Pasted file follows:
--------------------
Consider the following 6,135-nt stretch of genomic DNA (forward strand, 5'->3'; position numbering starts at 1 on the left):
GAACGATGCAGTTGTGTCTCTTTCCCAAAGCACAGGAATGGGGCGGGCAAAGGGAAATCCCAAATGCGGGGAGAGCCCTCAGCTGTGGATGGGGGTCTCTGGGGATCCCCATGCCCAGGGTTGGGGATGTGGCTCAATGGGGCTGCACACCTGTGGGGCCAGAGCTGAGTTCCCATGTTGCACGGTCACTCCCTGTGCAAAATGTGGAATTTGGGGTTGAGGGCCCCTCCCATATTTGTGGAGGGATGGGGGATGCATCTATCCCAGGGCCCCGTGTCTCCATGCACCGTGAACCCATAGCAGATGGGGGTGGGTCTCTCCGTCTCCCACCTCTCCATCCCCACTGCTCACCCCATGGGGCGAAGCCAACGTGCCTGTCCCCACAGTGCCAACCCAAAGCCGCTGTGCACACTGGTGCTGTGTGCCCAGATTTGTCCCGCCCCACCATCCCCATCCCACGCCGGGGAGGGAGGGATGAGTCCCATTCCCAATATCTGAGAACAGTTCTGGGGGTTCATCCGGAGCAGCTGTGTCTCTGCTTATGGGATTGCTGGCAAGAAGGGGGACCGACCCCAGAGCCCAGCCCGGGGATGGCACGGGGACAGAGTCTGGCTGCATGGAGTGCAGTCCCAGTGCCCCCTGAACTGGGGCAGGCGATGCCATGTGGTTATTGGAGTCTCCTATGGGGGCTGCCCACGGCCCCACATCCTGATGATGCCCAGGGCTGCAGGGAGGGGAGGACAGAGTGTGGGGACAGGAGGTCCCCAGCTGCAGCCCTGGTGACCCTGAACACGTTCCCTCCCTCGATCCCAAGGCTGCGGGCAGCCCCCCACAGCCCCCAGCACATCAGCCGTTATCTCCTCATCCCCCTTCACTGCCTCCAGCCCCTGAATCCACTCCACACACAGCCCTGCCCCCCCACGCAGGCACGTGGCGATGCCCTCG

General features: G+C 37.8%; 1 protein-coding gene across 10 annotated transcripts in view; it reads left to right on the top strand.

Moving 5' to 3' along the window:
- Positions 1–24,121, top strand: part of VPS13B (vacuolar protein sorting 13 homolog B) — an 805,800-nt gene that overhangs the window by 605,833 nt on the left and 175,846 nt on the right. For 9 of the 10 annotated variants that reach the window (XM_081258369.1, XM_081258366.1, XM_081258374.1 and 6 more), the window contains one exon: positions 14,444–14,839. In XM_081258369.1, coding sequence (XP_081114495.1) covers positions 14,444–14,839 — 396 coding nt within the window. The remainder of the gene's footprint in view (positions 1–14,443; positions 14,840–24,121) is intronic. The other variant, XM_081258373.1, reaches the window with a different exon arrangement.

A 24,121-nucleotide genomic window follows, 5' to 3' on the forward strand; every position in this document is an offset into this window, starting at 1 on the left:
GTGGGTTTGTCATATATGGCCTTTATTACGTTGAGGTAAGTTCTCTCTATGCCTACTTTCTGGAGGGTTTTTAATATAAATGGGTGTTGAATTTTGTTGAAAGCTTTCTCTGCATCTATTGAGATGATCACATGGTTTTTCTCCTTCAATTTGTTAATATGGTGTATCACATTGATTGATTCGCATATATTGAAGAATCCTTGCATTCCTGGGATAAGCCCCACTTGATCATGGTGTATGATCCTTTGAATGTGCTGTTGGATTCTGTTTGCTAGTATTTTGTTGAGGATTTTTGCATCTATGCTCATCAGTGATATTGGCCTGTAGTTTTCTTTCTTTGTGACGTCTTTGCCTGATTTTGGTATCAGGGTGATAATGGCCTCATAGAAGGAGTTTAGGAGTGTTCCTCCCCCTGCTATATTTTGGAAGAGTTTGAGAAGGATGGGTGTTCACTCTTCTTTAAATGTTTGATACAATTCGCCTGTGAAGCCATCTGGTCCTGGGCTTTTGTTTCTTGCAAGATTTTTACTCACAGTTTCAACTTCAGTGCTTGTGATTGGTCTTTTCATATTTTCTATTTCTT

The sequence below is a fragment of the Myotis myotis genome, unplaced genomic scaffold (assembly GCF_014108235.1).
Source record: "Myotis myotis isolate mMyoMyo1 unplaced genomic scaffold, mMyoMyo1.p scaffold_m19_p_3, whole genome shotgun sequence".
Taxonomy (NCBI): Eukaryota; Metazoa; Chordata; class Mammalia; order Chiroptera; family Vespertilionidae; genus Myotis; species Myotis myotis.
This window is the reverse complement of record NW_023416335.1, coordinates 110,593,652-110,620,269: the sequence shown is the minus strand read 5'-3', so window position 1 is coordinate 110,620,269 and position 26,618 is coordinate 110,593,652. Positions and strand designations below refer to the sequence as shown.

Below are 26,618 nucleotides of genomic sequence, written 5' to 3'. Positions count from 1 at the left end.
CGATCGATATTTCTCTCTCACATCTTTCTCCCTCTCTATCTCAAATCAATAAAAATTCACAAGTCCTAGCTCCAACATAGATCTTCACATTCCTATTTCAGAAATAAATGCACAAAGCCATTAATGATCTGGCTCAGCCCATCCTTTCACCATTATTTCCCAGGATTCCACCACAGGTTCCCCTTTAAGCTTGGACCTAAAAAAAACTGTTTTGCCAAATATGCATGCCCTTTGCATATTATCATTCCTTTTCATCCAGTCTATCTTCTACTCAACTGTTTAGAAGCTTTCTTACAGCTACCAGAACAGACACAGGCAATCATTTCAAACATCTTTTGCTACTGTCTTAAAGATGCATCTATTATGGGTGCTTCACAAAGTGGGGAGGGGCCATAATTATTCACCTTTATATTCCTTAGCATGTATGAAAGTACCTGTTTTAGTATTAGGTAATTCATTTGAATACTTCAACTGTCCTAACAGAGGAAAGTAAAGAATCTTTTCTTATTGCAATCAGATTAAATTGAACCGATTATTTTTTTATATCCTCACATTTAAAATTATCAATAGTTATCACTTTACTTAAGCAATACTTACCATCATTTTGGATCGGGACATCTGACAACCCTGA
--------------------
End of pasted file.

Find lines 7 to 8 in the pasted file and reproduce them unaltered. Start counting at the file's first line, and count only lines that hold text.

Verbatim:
GTGGGTTTGTCATATATGGCCTTTATTACGTTGAGGTAAGTTCTCTCTATGCCTACTTTCTGGAGGGTTTTTAATATAAATGGGTGTTGAATTTTGTTGAAAGCTTTCTCTGCATCTATTGAGATGATCACATGGTTTTTCTCCTTCAATTTGTTAATATGGTGTATCACATTGATTGATTCGCATATATTGAAGAATCCTTGCATTCCTGGGATAAGCCCCACTTGATCATGGTGTATGATCCTTTGAATGTGCTGTTGGATTCTGTTTGCTAGTATTTTGTTGAGGATTTTTGCATCTATGCTCATCAGTGATATTGGCCTGTAGTTTTCTTTCTTTGTGACGTCTTTGCCTGATTTTGGTATCAGGGTGATAATGGCCTCATAGAAGGAGTTTAGGAGTGTTCCTCCCCCTGCTATATTTTGGAAGAGTTTGAGAAGGATGGGTGTTCACTCTTCTTTAAATGTTTGATACAATTCGCCTGTGAAGCCATCTGGTCCTGGGCTTTTGTTTCTTGCAAGATTTTTACTCACAGTTTCAACTTCAGTGCTTGTGATTGGTCTTTTCATATTTTCTATTTCTT

The sequence below is a fragment of the Myotis myotis genome, unplaced genomic scaffold (assembly GCF_014108235.1).